The curriculum we are introducing captures British history in all its multi-layered, omni-racial glory

In a column this week, Yasmin Alibhai-Brown castigated plans for a new national curriculum. Here a leading Minister at the Department for Education responds

Elizabeth Truss
Thursday 14 February 2013 18:14 GMT

We live in a country with one of the most extraordinary histories of any nation. Very often it is heroic. Less often there are moments that give cause for more sober reflection.

The new National Curriculum aspires to treat triumph and tragedy fairly. And while it is full of important, fascinating personalities – like Alfred the Great, Clive of India and Winston Churchill – who sum up some of the most exciting passages in our history, it is also full of equally fascinating ordinary people who did extraordinary things.


This is not a curriculum which, in the words of social historian E P Thompson, confers “the enormous condescension of posterity” on people like the Tolpuddle Martyrs, Annie Besant or Mary Seacole. All of them are explicitly named for the first time in the statutory programme of study.

So too are popular campaigns like Ireland’s Home Rule movement, the Suffragettes and the drive for racial equality legislation. Reforms like the Factory Acts, compulsory education and the abolition of capital punishment are in black-and-white. The changes which created the omni-racial society we celebrated at last year’s Olympics and Paralympics are also now an integral part.

The new curriculum specifies that children should be taught about the Windrush generation, wider New Commonwealth immigration and the arrival of East African Asians like Yasmin Alibhai-Brown. There is a deliberate, increased focus on women running throughout as well.

Nor would a reactionary government insist on placing the abolition of capital punishment, the legalisation of abortion and homosexuality, and the Race Relations Act on the curriculum. I think it might also overlook: William Wilberforce, Olaudah Equiano, the origins of trade unionism, Britain’s retreat from Empire, and the growth of the welfare state.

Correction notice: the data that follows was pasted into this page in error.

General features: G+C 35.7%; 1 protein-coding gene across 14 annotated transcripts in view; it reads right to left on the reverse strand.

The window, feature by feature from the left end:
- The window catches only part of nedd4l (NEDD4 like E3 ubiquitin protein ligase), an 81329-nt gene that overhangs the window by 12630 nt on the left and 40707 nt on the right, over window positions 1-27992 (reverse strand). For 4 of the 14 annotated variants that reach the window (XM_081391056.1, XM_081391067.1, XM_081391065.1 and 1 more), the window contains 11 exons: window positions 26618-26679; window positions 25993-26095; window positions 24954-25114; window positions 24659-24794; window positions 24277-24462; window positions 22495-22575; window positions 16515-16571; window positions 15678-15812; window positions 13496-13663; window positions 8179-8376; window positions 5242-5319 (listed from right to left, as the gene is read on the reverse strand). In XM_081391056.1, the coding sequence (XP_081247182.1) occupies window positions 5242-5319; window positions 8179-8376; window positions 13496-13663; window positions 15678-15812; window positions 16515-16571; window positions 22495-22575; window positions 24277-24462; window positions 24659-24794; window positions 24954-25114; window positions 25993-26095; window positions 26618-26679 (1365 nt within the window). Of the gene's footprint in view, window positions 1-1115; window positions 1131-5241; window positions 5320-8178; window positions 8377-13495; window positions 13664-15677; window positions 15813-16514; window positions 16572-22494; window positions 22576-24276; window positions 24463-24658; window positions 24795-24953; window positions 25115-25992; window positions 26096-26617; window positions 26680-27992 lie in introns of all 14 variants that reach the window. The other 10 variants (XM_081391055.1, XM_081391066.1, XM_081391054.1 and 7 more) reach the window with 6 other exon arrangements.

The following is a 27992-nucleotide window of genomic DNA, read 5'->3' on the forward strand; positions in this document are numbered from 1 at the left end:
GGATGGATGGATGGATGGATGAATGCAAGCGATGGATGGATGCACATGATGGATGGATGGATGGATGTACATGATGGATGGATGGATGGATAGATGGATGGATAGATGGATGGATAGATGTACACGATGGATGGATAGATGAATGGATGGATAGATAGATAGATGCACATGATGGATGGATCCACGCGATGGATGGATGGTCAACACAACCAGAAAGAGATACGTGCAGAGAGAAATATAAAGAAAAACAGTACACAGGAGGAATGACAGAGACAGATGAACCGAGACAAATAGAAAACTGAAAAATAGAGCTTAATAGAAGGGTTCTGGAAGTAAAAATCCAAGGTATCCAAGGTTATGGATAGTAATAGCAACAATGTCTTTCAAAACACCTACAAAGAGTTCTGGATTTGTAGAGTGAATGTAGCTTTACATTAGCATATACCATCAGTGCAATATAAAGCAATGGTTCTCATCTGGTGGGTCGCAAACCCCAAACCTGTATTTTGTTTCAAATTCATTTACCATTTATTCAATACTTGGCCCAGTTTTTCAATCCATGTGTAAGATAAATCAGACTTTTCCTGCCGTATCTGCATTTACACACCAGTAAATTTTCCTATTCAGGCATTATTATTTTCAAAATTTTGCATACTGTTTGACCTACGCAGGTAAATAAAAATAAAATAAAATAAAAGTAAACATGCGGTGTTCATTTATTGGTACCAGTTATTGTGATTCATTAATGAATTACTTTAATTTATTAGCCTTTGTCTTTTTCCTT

This will contrast strikingly with the way I was taught at my comprehensive school in the 1980s. We were given no sense of chronology – one day we would be learning about the princes in the Tower and the next we would be reading about the Consett steelworks. I remember one lesson, at age 13 where we were told to learn about Francis Drake's voyage around the world by standing on our tables pretending to be on a ship. Many of us came away from the experience with a fragmented and disjointed understanding of our nation's past.

Uncovering truth

So it was a little surprising to read Ms Alibhai-Brown’s claim this week that the new curriculum is “narrowly nationalistic” and motivated by a desire to “control knowledge”. That is completely wrong. Instead we wish to give our children the skills to distinguish between truth and falsehood, between the trivial and the pivotally important, between maverick but well-reasoned argument and mainstream but ill-informed dogma. And such skills cannot be developed in a vacuum – they necessitate the learning of specific facts.

Ms Alibhai-Brown writes that history is “contested, much of it only partially known, waiting to reveal itself and upend assumptions”. I agree in all but one regard: history does not reveal itself; we have to uncover it for ourselves. That requires skill, background knowledge and confidence – all of which our curriculum plans will inculcate from the start.

So whilst I do not recognise Ms Alibhai-Brown’s description of our plans, I do recognise in them the very characteristics that she cites as integral to the effective teaching of history.

Our story is indeed “multi-layered” and “unpredictable”. The new curriculum reflects that, as even a cursory glance reveals. Ms Alibhai-Brown has written a typically stimulating polemic, but I am afraid that she did not engage adequately with the primary source.

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